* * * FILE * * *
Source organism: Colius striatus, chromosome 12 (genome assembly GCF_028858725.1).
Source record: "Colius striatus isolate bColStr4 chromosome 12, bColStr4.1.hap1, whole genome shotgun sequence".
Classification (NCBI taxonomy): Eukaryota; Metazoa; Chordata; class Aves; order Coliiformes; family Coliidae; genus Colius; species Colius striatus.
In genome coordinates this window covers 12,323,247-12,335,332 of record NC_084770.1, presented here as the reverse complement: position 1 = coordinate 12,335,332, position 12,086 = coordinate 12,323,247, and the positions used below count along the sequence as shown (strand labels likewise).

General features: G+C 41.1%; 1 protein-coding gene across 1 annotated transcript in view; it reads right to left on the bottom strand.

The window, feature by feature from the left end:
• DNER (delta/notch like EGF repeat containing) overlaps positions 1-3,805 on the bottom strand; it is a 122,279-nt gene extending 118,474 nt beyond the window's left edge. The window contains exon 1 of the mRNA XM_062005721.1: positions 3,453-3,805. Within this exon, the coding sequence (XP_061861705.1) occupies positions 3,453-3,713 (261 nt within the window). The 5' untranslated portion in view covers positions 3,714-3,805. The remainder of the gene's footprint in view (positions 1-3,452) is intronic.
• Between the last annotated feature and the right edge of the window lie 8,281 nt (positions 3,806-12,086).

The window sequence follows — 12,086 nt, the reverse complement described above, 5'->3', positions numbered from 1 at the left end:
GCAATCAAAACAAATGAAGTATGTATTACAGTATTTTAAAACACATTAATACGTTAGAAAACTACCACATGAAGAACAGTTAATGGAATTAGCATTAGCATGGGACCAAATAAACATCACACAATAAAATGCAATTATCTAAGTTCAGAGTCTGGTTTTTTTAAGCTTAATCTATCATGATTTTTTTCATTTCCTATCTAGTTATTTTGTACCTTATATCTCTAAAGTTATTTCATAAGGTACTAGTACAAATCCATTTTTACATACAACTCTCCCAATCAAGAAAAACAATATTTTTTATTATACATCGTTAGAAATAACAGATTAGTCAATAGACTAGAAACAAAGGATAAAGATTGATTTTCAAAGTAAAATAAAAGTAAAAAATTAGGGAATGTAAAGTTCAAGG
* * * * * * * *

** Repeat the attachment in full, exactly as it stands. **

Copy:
Source organism: Colius striatus, chromosome 12 (genome assembly GCF_028858725.1).
Source record: "Colius striatus isolate bColStr4 chromosome 12, bColStr4.1.hap1, whole genome shotgun sequence".
Classification (NCBI taxonomy): Eukaryota; Metazoa; Chordata; class Aves; order Coliiformes; family Coliidae; genus Colius; species Colius striatus.
In genome coordinates this window covers 12,323,247-12,335,332 of record NC_084770.1, presented here as the reverse complement: position 1 = coordinate 12,335,332, position 12,086 = coordinate 12,323,247, and the positions used below count along the sequence as shown (strand labels likewise).

General features: G+C 41.1%; 1 protein-coding gene across 1 annotated transcript in view; it reads right to left on the bottom strand.

The window, feature by feature from the left end:
• DNER (delta/notch like EGF repeat containing) overlaps positions 1-3,805 on the bottom strand; it is a 122,279-nt gene extending 118,474 nt beyond the window's left edge. The window contains exon 1 of the mRNA XM_062005721.1: positions 3,453-3,805. Within this exon, the coding sequence (XP_061861705.1) occupies positions 3,453-3,713 (261 nt within the window). The 5' untranslated portion in view covers positions 3,714-3,805. The remainder of the gene's footprint in view (positions 1-3,452) is intronic.
• Between the last annotated feature and the right edge of the window lie 8,281 nt (positions 3,806-12,086).

The window sequence follows — 12,086 nt, the reverse complement described above, 5'->3', positions numbered from 1 at the left end:
GCAATCAAAACAAATGAAGTATGTATTACAGTATTTTAAAACACATTAATACGTTAGAAAACTACCACATGAAGAACAGTTAATGGAATTAGCATTAGCATGGGACCAAATAAACATCACACAATAAAATGCAATTATCTAAGTTCAGAGTCTGGTTTTTTTAAGCTTAATCTATCATGATTTTTTTCATTTCCTATCTAGTTATTTTGTACCTTATATCTCTAAAGTTATTTCATAAGGTACTAGTACAAATCCATTTTTACATACAACTCTCCCAATCAAGAAAAACAATATTTTTTATTATACATCGTTAGAAATAACAGATTAGTCAATAGACTAGAAACAAAGGATAAAGATTGATTTTCAAAGTAAAATAAAAGTAAAAAATTAGGGAATGTAAAGTTCAAGG